I tasted the dish and decided that there wasn't enough orange flavor. So I added the juice another whole orange (I had one navel orange left, so I used that).

Tasting notes: I liked this dish. But if I were to make it again in order to write an actual recipe, I'd eliminate the sliced oranges and go straight to adding the juice to the sauce. Or, my initial instinct was to segment the oranges and add the flesh to the stir fry. That may have been the better call, especially since that would have  featured the dramatic quality of the blood orange color. I also would have punched up the garlic. This would work with regular peas, snow peas, sugar snaps, pea vines, etc.

It was fun to play.


Braised Beef Noodle Soup

Growing up in my family's Chinese restaurant, I remember frequently seeing the giant commercial wok bubbling with a rich braise of beef shanks. Once chilled overnight, the shanks could be sliced thinly, drizzled with soy sauce and sesame oil to be served as an appetizer. What I enjoyed most was the beef noodle soup that mom would make with the braising broth. But it wasn't just the homemade version that I liked. When we'd travel and find ourselves at the local Chinese restaurant in far-flung places, if braised beef noodle soup – especially with hand-shaved noodles – was an option, it would end up on our table. The anticipation of a steaming-hot bowl of broth, the flavors coaxed from the beef and spices, was almost as thrilling as the first bite. There wasn't always a satisfying payoff, but, to this day, I am ever the optimist that I'll find the ideal bowl of braised beef noodle soup at a restaurant that serves Taiwanese food.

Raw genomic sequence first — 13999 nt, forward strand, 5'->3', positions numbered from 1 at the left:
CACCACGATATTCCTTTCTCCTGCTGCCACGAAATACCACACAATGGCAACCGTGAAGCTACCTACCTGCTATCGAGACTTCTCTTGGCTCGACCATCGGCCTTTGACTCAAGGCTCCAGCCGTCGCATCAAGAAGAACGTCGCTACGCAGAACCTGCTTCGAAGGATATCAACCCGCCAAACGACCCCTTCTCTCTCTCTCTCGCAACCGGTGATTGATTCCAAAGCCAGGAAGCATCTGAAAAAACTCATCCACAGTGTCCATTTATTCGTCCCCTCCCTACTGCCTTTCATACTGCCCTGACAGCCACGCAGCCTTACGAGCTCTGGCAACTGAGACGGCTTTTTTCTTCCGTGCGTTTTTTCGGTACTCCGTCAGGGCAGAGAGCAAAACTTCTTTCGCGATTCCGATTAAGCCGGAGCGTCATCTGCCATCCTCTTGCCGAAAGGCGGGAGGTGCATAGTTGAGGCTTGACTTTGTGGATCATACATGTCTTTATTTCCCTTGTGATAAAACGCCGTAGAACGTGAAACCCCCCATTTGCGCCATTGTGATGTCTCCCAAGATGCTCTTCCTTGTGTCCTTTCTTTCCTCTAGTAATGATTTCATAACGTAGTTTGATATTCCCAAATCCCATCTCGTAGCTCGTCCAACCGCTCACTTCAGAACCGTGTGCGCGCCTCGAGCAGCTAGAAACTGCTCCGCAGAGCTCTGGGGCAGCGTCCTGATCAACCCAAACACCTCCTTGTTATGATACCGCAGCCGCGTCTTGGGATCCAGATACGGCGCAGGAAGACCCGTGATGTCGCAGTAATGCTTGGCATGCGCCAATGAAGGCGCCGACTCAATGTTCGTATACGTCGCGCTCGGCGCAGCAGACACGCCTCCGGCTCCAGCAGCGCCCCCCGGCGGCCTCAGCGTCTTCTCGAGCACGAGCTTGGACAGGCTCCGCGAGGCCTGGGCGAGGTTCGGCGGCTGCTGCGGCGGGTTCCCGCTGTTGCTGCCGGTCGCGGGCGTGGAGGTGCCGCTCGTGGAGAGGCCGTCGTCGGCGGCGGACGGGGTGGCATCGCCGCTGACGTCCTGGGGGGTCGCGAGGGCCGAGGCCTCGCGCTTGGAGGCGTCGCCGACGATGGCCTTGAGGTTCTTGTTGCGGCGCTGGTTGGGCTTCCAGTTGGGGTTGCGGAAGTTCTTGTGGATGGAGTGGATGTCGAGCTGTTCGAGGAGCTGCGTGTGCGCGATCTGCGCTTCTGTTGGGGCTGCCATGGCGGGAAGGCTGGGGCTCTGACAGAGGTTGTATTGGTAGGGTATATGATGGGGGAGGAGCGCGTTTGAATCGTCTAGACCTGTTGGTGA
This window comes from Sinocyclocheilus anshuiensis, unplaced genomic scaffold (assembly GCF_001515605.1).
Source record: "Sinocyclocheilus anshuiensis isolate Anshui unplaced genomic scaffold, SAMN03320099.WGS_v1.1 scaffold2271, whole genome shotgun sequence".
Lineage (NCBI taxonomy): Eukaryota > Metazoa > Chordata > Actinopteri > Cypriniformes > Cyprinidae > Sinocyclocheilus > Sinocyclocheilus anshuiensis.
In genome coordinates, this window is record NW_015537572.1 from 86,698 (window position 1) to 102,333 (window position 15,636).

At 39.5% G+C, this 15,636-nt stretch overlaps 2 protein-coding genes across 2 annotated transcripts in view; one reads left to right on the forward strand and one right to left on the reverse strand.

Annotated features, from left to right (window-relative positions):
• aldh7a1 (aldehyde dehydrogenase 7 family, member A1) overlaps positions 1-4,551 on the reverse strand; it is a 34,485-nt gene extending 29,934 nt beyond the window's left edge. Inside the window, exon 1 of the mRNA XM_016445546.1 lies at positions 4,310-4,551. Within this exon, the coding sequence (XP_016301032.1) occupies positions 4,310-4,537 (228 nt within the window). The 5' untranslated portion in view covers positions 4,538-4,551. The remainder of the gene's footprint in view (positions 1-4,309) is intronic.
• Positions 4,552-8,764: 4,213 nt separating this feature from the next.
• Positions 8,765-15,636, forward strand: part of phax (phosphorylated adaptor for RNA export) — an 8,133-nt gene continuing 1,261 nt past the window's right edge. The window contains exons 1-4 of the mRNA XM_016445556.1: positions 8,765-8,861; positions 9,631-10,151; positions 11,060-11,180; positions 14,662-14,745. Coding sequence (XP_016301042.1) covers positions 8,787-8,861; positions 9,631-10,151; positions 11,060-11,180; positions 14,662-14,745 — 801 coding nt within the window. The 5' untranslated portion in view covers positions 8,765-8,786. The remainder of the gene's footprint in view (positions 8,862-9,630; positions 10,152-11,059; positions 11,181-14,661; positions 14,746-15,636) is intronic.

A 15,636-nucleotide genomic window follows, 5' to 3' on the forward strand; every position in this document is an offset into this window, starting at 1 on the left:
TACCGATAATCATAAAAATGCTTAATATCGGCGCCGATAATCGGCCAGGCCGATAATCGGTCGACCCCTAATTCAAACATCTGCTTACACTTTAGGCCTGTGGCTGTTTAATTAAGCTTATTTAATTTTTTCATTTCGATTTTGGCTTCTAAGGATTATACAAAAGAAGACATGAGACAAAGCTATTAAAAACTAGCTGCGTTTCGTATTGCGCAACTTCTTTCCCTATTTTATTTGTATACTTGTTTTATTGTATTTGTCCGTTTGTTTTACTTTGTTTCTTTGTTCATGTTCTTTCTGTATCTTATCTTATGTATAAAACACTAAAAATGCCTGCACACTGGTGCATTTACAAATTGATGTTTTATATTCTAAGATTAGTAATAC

I have not written this recipe before. Cooking has always been about the method and not specific recipes. Each time I make a dish, it may vary slightly according to the types or amounts of ingredients, and what my taste buds tell me might be an interesting addition or twist. Sometimes, steps happen out of proper order. So to write this recipe, I had to make the soup while measuring and recording, tasting, adjusting. The next time I make it, I may want to tweak the recipe – which is to say that you will probably see this again in a future post. I definitely want to make this again soon and serve it with handmade noodles, which have great body and texture to match this broth.

A note about the ingredients: Many recipes call for the addition of a spicy bean sauce in the broth. You may do that. Because my family has varying degrees of tolerance for spice, I leave the chili sauce to each individual to add to his/her bowl.

Making this soup isn't difficult, but the aromas will test your patience.


Serves 4 with plenty of leftovers


About 4 pounds of boneless beef shank